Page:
these two places, the mountains recede from the shores, and thus a plain is formed, which, for its fertility, is termed by the natives the Paradise of Persia. The mountains then run northward, and form as it were a large gulf, receding above fifty miles from the sea, and then returning to it to the north of Bunder Abassi, or Gombroon. The plain thus formed resembles the sandy tracts called Gurmsir, being sterile, and producing nothing except dates. That portion of the interior of Kerman which

has been visited by modern travellers comprehends the Nurmanshur, a district about ninety miles in length, and from twenty to thirty miles wide, in which are extensive cultivated grounds, and comparatively small sterile tracts. Two mountain ranges errelose this district on the south and the north, the former of which is of considerable elevation, and covered with snow during the greater part of the year. Between the Nurmanshur and the town of Ker man is a desert, with a few oases of moderate extent : about the town itself there is a large tract of fertile country. West of the town, reaching to the boundary of Farsistan, there are numerous rocky ridges with difficult passes, but they are surrounded with much cultivated ground. In the unknown country, between Kerman and the harbour of Gombroon, and on the road connecting these two towns, there is said to be a large place called Sultan-abad. In the more cultivated parts of Kerman there are several rivers, particularly the Andanis, mentioned by Pliny and Ptolemy. According to the accounts of the ancients, its mountains have mines of copper and iron. Pomponius Mela said that the province of Carminia did not sustain any cattle ; at the present day, however, it is remarkable for producing sheep which bear some of the finest wool in the world.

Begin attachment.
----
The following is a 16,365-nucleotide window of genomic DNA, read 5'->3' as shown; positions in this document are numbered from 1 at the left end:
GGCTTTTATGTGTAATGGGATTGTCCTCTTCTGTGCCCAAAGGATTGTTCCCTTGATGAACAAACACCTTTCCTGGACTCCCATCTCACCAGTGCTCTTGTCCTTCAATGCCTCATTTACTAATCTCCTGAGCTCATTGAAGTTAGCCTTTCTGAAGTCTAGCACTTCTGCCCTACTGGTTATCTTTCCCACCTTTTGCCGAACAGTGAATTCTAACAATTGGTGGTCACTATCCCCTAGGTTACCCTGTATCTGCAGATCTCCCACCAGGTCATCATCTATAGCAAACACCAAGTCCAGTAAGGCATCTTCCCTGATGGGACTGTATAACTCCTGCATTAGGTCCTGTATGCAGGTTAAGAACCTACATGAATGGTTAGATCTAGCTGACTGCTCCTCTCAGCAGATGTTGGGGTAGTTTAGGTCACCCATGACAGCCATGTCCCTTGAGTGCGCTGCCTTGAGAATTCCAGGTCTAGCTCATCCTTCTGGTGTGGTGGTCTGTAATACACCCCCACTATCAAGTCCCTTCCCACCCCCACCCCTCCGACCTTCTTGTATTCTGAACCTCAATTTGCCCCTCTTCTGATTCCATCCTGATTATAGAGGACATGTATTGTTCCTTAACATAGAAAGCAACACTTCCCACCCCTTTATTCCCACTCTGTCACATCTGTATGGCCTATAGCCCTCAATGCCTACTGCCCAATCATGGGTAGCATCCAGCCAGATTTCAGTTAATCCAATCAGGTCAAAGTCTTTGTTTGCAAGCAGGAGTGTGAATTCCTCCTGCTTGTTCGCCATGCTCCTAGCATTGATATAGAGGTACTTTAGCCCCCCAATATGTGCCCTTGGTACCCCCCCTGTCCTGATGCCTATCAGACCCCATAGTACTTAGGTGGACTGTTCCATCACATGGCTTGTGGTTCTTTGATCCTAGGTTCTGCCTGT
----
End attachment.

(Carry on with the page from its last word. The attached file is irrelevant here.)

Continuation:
Dependent on this province is the small, but famous island of Ormez, which lies at the entrance of the Persian Gulf, near 27° n. latitude, and 56° 30 E. longitude. The form of this island is nearly circular, and its appearance from the sea is broken and rugged. The whole is a mere barren rock, without the slightest trace of vegetation. The surface exhibits the singular stratification of the island; and the conical shape and isolated position of the various small hills of which the island consists would convey the idea that it owes its origin to volcanic agency.